“Now those who had been scattered by the persecution that broke out when Stephen was killed traveled as far as Phoenicia, Cyprus and Antioch, spreading the word only among Jews. Some of them, however, men from Cyprus and Cyrene, went to Antioch and began to speak to Greeks also, telling them the good news about the Lord Jesus. The Lord’s hand was with them, and a great number of people believed and turned to the Lord…Then Barnabas went to Tarsus to look for Saul, and when he found him, he brought him to Antioch. So for a whole year Barnabas and Saul met with the church and taught great numbers of people. The disciples were called Christians first at Antioch.” –Acts 11:19-21 & 25-26
I recently discovered Airbnb (I know, I know: where have I been) and my dad sent me an issue of the magazine he gets from them. What is pretty cool is this issue had an article that covers Antioch. Mind you, it’s an article mainly geared towards food, but the journalist did a good job in incorporating some cultural references and some history. As I read it I was reminded of how easy it is to read scriptures like the one above and kind of gloss over their location. Sometimes diving into research about a place someone from the Bible once experienced helps us to better see through their eyes.
While the city of Antioch is no more, it’s ruins sit close to Antakya in the province Hatay in Turkey. As Anya von Bremzen, the aforementioned journalist, describes it, it was “the Roman Empire’s third largest city…[where] Anthony and Cleopatra got married…Peter and Paul preached…Alexander the Great defeated Darius of Persia…silk and spice trade routes went through there under the Ottomans…France ran the region as part of post-Ottoman Syria, until Turkey got it back in 1939…and Indiana Jones went there chasing the Holy Grail”. (I need to re-watch Indian Jones; it’s been a while since I’ve seen them. I don’t recall Antioch in his journey for the Holy Grail, but it’s a pretty cool fact, if my nerdy self can say so.)
Returning to Antioch and how it was when Paul — back then, Saul — and Barnabas spent a year there, let’s look at some of the history they would have known. Luke (a physician, author of the Gospel Book of Luke and Acts, and close friend of Paul’s) wrote of some of the situations they were dealing with in the last part of Acts chapter 11:
“During this time some prophets came down from Jerusalem to Antioch. One of them, named Agabus, stood up and through the Spirit predicted that severe famine would spread over the entire Roman world. (This happened during the reign of Claudius.) The disciples, as each one was able, decided to provide help for the brothers and sisters living in Judea. This they did, sending their gift to the elders by Barnabas and Saul.” –Acts 11:27-30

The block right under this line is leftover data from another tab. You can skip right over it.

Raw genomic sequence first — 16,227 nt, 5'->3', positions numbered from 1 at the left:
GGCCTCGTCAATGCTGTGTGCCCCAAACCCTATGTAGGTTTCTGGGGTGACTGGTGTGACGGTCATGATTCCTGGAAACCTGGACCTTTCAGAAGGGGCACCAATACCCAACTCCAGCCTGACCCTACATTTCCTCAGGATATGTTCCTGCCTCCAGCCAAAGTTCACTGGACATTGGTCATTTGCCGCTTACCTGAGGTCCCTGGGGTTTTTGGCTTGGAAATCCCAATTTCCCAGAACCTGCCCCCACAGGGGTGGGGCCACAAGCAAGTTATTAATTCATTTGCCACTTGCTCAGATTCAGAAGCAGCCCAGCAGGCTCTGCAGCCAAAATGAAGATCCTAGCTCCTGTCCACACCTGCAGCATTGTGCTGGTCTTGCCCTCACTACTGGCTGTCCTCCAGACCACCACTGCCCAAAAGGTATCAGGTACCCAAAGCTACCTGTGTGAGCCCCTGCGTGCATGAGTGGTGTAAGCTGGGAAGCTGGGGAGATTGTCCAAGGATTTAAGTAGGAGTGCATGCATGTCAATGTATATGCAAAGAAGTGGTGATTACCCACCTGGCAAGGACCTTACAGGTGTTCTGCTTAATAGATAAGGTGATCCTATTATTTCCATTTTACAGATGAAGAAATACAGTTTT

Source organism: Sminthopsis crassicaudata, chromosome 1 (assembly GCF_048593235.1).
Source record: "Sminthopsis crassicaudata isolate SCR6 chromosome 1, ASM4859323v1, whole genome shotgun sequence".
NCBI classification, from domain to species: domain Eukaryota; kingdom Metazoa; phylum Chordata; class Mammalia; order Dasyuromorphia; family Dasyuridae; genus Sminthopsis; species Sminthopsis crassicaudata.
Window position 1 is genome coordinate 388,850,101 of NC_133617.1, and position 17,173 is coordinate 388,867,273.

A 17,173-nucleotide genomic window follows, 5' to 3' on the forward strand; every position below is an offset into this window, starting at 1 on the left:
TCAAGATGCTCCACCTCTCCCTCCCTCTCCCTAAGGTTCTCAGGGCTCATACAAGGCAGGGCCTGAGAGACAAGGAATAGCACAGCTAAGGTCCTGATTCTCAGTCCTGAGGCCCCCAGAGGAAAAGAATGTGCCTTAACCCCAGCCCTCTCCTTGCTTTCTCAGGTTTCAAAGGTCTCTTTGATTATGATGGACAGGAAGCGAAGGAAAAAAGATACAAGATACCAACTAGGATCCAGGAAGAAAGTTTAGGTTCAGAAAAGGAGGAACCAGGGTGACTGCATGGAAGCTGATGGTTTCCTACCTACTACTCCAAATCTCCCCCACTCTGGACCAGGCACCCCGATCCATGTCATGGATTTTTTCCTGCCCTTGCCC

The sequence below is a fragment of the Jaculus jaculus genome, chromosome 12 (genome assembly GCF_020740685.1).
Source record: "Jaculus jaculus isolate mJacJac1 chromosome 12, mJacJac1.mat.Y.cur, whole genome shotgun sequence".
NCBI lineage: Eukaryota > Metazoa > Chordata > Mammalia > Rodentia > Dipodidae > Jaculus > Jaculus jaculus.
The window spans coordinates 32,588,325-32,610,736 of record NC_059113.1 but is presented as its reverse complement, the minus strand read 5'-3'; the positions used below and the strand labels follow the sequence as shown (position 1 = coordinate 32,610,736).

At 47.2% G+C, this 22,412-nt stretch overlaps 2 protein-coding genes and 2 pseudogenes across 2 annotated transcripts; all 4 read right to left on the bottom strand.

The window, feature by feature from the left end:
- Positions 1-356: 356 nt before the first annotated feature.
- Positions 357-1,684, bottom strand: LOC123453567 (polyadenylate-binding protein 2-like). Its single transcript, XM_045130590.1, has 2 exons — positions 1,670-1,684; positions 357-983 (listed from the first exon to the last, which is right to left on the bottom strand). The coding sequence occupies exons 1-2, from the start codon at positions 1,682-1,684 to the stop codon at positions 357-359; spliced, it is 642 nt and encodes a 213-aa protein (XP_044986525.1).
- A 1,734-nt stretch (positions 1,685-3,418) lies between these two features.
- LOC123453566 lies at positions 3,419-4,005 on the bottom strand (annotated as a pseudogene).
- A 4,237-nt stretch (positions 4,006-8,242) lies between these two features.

According to thebiblejournal.org, this famine occurred in 44 AD. Roman Emperor Claudius had taken the throne three years prior from his nephew, Tiberius, who was the grandson of Julius Caesar. (Too bad it’s not March 15th. Otherwise, this post might be a little poetic. Ba dum ba tsh.) Caesar himself grew up in a time when Alexander the Great’s (356 BC – 323 BC) name was used to encourage the people and the rulers of civilizations strived to be like him. In the book “The Great Empires of the Ancient World”, it was Alexander’s conquests that influenced most of the people in Syria and Mesopotamia to adopt the Greek lifestyle and culture as their own (p166).
That is why when those from Cyprus and Cyrene went to Antioch they spoke to the Greeks. Antioch had over 300 years to grow in their knowledge of the Greeks before those of the faith reached them with the Gospel. There were probably many shrines, altars, and temples dedicated to the gods the Greeks worshiped. On top of that, there were Jews who either hadn’t heard or didn’t believe in Jesus. Imagine a small group of people, entrusted with the Gospel, having just witnessed Stephen’s death because Stephen shared the truth of Jesus, in the midst of all of this. Yet, still they had the courage, confidence, and boldness to share the Gospel with those around them. Because of their love for their Lord, those of Antioch called them Christians.
I have to wonder, as I sit here typing this, do we in our personal and spiritual lives live up to that title? Are we as brave as the men who served in Antioch to share the Gospel with those around us? Although my friends of the faith and I live in America where the Bible can be easily found, we have no excuse to slack. We are charged with the same task as our brothers and sisters who serve in countries where the Bible is illegal: to spread the Gospel. The only difference is they take the task seriously while some of us in the States are lax. I pray we rise up and do better; someone is missing out on the gift of eternal life and love because we’d rather be silent than possibly be a bother.
“News of this reached the church in Jerusalem, and they sent Barnabas to Antioch. When he arrived and saw what the grace of God had done, he was glad and encouraged them all to remain true to the Lord with all their hearts. He was a good man, full of the Holy Spirit and faith, and a great number of people were brought to the Lord.” –Acts 11:22-24